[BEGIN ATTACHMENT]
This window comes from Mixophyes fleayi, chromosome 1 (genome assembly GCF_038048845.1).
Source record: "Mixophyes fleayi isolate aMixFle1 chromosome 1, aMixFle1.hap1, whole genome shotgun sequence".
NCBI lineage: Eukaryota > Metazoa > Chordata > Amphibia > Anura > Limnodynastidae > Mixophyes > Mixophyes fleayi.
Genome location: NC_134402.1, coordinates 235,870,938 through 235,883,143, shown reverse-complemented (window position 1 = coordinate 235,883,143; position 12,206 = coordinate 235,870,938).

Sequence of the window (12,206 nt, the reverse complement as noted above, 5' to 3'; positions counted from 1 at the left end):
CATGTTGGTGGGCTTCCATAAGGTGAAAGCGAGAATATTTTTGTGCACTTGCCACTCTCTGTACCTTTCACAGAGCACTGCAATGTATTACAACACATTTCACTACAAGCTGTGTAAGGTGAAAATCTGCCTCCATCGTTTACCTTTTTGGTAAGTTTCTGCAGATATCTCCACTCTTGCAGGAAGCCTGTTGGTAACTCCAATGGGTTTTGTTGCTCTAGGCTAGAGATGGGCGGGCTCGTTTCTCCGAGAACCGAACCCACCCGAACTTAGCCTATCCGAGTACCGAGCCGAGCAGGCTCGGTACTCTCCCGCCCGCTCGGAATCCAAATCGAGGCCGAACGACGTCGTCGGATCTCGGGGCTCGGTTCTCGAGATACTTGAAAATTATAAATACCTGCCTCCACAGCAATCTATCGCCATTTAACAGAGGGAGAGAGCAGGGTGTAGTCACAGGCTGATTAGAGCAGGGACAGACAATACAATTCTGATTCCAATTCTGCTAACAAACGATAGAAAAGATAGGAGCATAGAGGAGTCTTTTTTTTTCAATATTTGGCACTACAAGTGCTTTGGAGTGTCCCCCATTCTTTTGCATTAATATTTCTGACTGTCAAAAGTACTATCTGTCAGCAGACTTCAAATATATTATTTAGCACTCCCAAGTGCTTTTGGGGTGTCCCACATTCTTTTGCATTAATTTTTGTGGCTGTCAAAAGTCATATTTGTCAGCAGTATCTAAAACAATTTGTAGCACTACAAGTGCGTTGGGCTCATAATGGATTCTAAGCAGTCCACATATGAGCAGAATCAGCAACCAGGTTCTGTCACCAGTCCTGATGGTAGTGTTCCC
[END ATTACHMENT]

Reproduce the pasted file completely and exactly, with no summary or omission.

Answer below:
This window comes from Mixophyes fleayi, chromosome 1 (genome assembly GCF_038048845.1).
Source record: "Mixophyes fleayi isolate aMixFle1 chromosome 1, aMixFle1.hap1, whole genome shotgun sequence".
NCBI lineage: Eukaryota > Metazoa > Chordata > Amphibia > Anura > Limnodynastidae > Mixophyes > Mixophyes fleayi.
Genome location: NC_134402.1, coordinates 235,870,938 through 235,883,143, shown reverse-complemented (window position 1 = coordinate 235,883,143; position 12,206 = coordinate 235,870,938).

Sequence of the window (12,206 nt, the reverse complement as noted above, 5' to 3'; positions counted from 1 at the left end):
CATGTTGGTGGGCTTCCATAAGGTGAAAGCGAGAATATTTTTGTGCACTTGCCACTCTCTGTACCTTTCACAGAGCACTGCAATGTATTACAACACATTTCACTACAAGCTGTGTAAGGTGAAAATCTGCCTCCATCGTTTACCTTTTTGGTAAGTTTCTGCAGATATCTCCACTCTTGCAGGAAGCCTGTTGGTAACTCCAATGGGTTTTGTTGCTCTAGGCTAGAGATGGGCGGGCTCGTTTCTCCGAGAACCGAACCCACCCGAACTTAGCCTATCCGAGTACCGAGCCGAGCAGGCTCGGTACTCTCCCGCCCGCTCGGAATCCAAATCGAGGCCGAACGACGTCGTCGGATCTCGGGGCTCGGTTCTCGAGATACTTGAAAATTATAAATACCTGCCTCCACAGCAATCTATCGCCATTTAACAGAGGGAGAGAGCAGGGTGTAGTCACAGGCTGATTAGAGCAGGGACAGACAATACAATTCTGATTCCAATTCTGCTAACAAACGATAGAAAAGATAGGAGCATAGAGGAGTCTTTTTTTTTCAATATTTGGCACTACAAGTGCTTTGGAGTGTCCCCCATTCTTTTGCATTAATATTTCTGACTGTCAAAAGTACTATCTGTCAGCAGACTTCAAATATATTATTTAGCACTCCCAAGTGCTTTTGGGGTGTCCCACATTCTTTTGCATTAATTTTTGTGGCTGTCAAAAGTCATATTTGTCAGCAGTATCTAAAACAATTTGTAGCACTACAAGTGCGTTGGGCTCATAATGGATTCTAAGCAGTCCACATATGAGCAGAATCAGCAACCAGGTTCTGTCACCAGTCCTGATGGTAGTGTTCCC